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Old November 9th, 2017, 03:19 AM   #11

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17th - Louis XIV
Why do you think in 17th it's Louis XIV ?
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Old November 9th, 2017, 03:45 AM   #12

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Washington and his American troops did not defeat the British. Britain was defeated by French, Spanish and American troops. It was Franklin who was responsible for the European support. Without Franklin, the war would have been lost. Without Washington, the Americans might still have succeeded.

Not to mention the fact that, if not for Franklin, France might not have had a revolution.

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Old November 9th, 2017, 03:55 AM   #13
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Washington and his American troops did not defeat the British. Britain was defeated by French, Spanish and American troops. It was Franklin who was responsible for the European support. Without Franklin, the war would have been lost. Without Washington, the Americans might still have succeeded.

Not to mention the fact that, if not for Franklin, France might not have had a revolution.
Yes, but France's agreement to help the Americans was predicated on America still being around. If not for the evacuation at Long Island or the attacks at Trenton and Princeton, I think the war would have been over and that equally or more talented generals than Washington wouldn't have done those two things Washington did that A saved his army and B restored hope in a lost cause and saved the Continental Army that was about to mostly go home and quit. Saratoga, the alliance with France none of it's relevant if the British won total victory over Washington in 1776 or the spring of 1777.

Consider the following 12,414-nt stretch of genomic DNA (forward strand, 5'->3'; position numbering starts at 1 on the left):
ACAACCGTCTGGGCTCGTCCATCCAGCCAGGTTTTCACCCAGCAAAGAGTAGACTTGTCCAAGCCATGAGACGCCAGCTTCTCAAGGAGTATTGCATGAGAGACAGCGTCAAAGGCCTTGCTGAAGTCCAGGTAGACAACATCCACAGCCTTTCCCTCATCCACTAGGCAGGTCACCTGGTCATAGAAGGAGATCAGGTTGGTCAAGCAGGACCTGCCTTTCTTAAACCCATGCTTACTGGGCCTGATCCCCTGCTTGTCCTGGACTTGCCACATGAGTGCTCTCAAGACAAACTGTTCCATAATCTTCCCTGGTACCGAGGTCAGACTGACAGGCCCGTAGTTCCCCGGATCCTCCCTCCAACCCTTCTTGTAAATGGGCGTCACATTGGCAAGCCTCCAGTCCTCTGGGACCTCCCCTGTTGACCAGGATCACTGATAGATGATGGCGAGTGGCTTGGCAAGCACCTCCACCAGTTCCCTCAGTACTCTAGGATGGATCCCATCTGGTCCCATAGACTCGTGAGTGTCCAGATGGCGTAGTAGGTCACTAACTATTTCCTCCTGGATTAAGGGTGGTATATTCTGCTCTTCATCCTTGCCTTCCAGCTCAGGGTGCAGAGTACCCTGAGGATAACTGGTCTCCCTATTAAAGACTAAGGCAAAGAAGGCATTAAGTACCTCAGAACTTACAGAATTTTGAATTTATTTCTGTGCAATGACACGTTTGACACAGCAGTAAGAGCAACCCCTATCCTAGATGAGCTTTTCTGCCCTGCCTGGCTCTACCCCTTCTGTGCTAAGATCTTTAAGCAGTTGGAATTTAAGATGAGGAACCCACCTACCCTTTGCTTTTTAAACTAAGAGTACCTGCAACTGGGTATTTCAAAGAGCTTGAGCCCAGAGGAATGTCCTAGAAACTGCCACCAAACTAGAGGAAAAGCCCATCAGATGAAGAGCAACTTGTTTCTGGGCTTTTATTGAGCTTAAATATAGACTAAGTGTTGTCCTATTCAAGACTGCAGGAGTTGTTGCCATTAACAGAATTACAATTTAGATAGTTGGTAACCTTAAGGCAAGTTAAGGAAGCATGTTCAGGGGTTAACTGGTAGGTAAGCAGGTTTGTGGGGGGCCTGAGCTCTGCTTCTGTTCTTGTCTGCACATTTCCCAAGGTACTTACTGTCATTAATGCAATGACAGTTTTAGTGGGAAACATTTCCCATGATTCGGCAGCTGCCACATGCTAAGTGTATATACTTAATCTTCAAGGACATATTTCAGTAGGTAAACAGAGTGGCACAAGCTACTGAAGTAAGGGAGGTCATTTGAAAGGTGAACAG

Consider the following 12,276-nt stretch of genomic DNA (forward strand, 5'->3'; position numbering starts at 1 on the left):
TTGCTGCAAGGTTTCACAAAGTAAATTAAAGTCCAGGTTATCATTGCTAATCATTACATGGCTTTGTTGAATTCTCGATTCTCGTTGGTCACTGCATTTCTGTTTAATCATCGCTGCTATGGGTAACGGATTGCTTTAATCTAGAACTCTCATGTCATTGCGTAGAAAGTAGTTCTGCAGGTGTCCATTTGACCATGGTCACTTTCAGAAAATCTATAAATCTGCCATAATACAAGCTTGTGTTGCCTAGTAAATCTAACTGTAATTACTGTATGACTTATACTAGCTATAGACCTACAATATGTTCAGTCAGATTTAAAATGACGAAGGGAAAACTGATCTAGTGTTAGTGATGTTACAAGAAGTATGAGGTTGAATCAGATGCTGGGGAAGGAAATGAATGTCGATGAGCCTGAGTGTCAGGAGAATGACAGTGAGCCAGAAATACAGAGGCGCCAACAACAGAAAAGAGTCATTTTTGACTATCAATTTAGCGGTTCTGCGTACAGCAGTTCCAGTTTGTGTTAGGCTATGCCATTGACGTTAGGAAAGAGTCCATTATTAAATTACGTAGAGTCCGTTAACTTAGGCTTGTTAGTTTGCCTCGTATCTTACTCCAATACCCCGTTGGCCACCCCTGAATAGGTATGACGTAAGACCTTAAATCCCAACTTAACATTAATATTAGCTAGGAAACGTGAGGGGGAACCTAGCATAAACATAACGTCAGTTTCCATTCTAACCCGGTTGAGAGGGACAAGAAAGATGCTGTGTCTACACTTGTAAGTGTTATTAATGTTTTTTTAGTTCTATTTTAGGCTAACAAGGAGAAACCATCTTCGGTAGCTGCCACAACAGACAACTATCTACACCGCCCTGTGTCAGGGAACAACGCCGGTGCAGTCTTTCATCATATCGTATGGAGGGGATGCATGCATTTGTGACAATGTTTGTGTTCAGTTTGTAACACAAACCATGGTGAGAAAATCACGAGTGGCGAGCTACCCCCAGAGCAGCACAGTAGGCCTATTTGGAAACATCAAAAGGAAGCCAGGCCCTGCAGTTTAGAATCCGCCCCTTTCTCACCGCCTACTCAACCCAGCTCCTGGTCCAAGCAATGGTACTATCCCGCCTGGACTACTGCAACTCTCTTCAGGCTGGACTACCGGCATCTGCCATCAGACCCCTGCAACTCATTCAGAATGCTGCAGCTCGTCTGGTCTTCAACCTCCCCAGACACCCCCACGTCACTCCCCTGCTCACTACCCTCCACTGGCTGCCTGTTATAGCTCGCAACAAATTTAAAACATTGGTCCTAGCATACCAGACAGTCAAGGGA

Last edited by Emperor of Wurttemburg 43; November 9th, 2017 at 03:58 AM.
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Old November 9th, 2017, 03:59 AM   #14

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Originally Posted by Gvelion View Post
Why do you think in 17th it's Louis XIV ?
It's late and I'm about to go to be so I'm just going to copy paste from Wikki.

Arguably, Louis also applied himself indirectly to "the alleviation of the burdens of [his] subjects." For example, he patronised the arts, encouraged industry, fostered trade and commerce, and sponsored the founding of an overseas empire. Moreover, the significant reduction in civil wars and aristocratic rebellions during his reign are seen by these historians as the result of Louis' consolidation of royal authority over feudal elites.[103] In their analysis, his early reforms centralised France and marked the birth of the modern French state. They regard the political and military victories as well as numerous cultural achievements as the means by which Louis helped raise France to a preeminent position in Europe.[104] Europe came to admire France for its military and cultural successes, power, and sophistication. Europeans generally began to emulate French manners, values, goods, and deportment. French became the universal language of the European elite.
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Old November 9th, 2017, 06:41 AM   #15

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Yes, but France's agreement to help the Americans was predicated on America still being around. If not for the evacuation at Long Island or the attacks at Trenton and Princeton, I think the war would have been over and that equally or more talented generals than Washington wouldn't have done those two things Washington did that A saved his army and B restored hope in a lost cause and saved the Continental Army that was about to mostly go home and quit. Saratoga, the alliance with France none of it's relevant if the British won total victory over Washington in 1776 or the spring of 1777.